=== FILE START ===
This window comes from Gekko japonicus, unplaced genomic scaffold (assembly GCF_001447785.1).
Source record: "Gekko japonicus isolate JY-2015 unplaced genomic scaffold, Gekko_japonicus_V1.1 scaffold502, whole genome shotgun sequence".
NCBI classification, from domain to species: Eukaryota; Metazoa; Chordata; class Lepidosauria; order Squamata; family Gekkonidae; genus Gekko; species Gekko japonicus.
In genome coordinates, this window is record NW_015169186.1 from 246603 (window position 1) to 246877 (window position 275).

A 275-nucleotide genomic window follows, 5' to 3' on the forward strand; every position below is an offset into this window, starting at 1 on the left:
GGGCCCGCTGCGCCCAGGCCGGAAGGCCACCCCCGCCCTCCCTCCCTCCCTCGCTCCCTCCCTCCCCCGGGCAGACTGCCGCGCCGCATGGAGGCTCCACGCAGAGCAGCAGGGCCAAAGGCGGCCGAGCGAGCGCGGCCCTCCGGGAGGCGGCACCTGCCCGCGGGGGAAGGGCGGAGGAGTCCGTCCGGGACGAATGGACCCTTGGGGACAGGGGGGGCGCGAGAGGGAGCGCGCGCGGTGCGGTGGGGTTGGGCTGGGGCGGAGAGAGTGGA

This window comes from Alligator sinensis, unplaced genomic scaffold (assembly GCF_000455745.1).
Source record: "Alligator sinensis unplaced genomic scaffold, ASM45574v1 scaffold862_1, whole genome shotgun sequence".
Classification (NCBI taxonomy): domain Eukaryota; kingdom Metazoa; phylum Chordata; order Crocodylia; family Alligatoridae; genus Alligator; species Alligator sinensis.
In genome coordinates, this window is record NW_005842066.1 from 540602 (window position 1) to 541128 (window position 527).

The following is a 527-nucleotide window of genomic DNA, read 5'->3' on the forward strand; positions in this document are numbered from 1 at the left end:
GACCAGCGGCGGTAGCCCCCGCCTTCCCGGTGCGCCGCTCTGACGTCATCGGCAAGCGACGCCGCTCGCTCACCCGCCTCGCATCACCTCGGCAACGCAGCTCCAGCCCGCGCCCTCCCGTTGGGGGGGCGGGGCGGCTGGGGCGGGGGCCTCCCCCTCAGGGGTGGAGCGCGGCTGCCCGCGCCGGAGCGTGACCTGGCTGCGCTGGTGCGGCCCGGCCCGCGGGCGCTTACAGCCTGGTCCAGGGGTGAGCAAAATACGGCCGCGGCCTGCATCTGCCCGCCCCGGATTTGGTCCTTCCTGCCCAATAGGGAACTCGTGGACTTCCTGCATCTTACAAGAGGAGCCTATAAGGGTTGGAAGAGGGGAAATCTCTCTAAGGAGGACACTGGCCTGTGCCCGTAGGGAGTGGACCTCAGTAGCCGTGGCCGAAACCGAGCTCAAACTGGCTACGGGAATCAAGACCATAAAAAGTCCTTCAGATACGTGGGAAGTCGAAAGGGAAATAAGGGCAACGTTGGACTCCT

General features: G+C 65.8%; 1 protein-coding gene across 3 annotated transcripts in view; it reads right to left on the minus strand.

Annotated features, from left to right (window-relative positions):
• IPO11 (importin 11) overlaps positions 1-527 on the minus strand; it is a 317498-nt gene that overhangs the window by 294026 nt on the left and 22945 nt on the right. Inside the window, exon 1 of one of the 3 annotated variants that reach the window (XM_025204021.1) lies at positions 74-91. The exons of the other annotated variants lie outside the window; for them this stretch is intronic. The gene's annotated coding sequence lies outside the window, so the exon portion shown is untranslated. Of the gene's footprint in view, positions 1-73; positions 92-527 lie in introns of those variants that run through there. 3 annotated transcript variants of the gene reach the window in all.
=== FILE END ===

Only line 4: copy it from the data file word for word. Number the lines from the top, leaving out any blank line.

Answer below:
In genome coordinates, this window is record NW_015169186.1 from 246603 (window position 1) to 246877 (window position 275).